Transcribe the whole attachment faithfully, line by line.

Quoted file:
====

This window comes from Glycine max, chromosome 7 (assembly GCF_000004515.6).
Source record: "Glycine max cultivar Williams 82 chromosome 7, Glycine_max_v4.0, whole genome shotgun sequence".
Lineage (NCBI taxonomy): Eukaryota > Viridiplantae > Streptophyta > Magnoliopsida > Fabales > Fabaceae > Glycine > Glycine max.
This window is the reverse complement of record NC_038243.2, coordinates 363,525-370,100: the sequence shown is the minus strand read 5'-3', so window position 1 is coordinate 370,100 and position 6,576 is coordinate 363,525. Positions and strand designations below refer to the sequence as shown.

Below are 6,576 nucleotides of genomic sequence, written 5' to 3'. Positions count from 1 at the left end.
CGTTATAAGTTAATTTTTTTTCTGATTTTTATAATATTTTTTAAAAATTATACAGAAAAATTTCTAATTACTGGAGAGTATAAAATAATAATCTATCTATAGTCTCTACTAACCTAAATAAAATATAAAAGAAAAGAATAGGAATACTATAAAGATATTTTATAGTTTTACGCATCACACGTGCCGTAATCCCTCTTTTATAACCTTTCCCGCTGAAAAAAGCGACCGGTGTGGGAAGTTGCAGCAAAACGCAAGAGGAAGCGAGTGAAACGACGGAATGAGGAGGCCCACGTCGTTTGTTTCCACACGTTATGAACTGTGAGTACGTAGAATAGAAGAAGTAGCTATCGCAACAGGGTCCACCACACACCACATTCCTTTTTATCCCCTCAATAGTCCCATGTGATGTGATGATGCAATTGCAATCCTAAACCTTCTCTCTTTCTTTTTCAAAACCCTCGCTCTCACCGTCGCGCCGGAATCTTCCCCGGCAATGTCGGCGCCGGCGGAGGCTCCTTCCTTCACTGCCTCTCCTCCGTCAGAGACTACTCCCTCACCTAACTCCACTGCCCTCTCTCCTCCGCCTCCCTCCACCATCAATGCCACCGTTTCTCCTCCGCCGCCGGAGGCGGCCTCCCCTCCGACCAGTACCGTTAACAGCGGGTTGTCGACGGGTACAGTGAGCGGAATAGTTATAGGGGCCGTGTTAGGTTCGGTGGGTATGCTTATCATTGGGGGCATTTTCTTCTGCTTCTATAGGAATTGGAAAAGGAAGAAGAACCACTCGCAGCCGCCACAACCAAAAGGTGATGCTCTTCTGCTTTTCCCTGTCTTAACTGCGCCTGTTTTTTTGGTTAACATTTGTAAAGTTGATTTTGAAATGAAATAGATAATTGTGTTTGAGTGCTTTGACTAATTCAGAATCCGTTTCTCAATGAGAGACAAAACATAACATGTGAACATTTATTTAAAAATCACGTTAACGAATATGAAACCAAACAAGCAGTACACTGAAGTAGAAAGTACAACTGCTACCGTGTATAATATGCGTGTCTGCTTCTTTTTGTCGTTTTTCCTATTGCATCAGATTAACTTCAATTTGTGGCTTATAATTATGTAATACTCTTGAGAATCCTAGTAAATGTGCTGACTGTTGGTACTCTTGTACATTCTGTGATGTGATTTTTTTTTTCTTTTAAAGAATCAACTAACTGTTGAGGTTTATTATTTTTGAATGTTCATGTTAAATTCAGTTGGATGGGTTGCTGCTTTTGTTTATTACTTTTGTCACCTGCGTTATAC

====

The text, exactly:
This window comes from Glycine max, chromosome 7 (assembly GCF_000004515.6).
Source record: "Glycine max cultivar Williams 82 chromosome 7, Glycine_max_v4.0, whole genome shotgun sequence".
Lineage (NCBI taxonomy): Eukaryota > Viridiplantae > Streptophyta > Magnoliopsida > Fabales > Fabaceae > Glycine > Glycine max.
This window is the reverse complement of record NC_038243.2, coordinates 363,525-370,100: the sequence shown is the minus strand read 5'-3', so window position 1 is coordinate 370,100 and position 6,576 is coordinate 363,525. Positions and strand designations below refer to the sequence as shown.

Below are 6,576 nucleotides of genomic sequence, written 5' to 3'. Positions count from 1 at the left end.
CGTTATAAGTTAATTTTTTTTCTGATTTTTATAATATTTTTTAAAAATTATACAGAAAAATTTCTAATTACTGGAGAGTATAAAATAATAATCTATCTATAGTCTCTACTAACCTAAATAAAATATAAAAGAAAAGAATAGGAATACTATAAAGATATTTTATAGTTTTACGCATCACACGTGCCGTAATCCCTCTTTTATAACCTTTCCCGCTGAAAAAAGCGACCGGTGTGGGAAGTTGCAGCAAAACGCAAGAGGAAGCGAGTGAAACGACGGAATGAGGAGGCCCACGTCGTTTGTTTCCACACGTTATGAACTGTGAGTACGTAGAATAGAAGAAGTAGCTATCGCAACAGGGTCCACCACACACCACATTCCTTTTTATCCCCTCAATAGTCCCATGTGATGTGATGATGCAATTGCAATCCTAAACCTTCTCTCTTTCTTTTTCAAAACCCTCGCTCTCACCGTCGCGCCGGAATCTTCCCCGGCAATGTCGGCGCCGGCGGAGGCTCCTTCCTTCACTGCCTCTCCTCCGTCAGAGACTACTCCCTCACCTAACTCCACTGCCCTCTCTCCTCCGCCTCCCTCCACCATCAATGCCACCGTTTCTCCTCCGCCGCCGGAGGCGGCCTCCCCTCCGACCAGTACCGTTAACAGCGGGTTGTCGACGGGTACAGTGAGCGGAATAGTTATAGGGGCCGTGTTAGGTTCGGTGGGTATGCTTATCATTGGGGGCATTTTCTTCTGCTTCTATAGGAATTGGAAAAGGAAGAAGAACCACTCGCAGCCGCCACAACCAAAAGGTGATGCTCTTCTGCTTTTCCCTGTCTTAACTGCGCCTGTTTTTTTGGTTAACATTTGTAAAGTTGATTTTGAAATGAAATAGATAATTGTGTTTGAGTGCTTTGACTAATTCAGAATCCGTTTCTCAATGAGAGACAAAACATAACATGTGAACATTTATTTAAAAATCACGTTAACGAATATGAAACCAAACAAGCAGTACACTGAAGTAGAAAGTACAACTGCTACCGTGTATAATATGCGTGTCTGCTTCTTTTTGTCGTTTTTCCTATTGCATCAGATTAACTTCAATTTGTGGCTTATAATTATGTAATACTCTTGAGAATCCTAGTAAATGTGCTGACTGTTGGTACTCTTGTACATTCTGTGATGTGATTTTTTTTTTCTTTTAAAGAATCAACTAACTGTTGAGGTTTATTATTTTTGAATGTTCATGTTAAATTCAGTTGGATGGGTTGCTGCTTTTGTTTATTACTTTTGTCACCTGCGTTATAC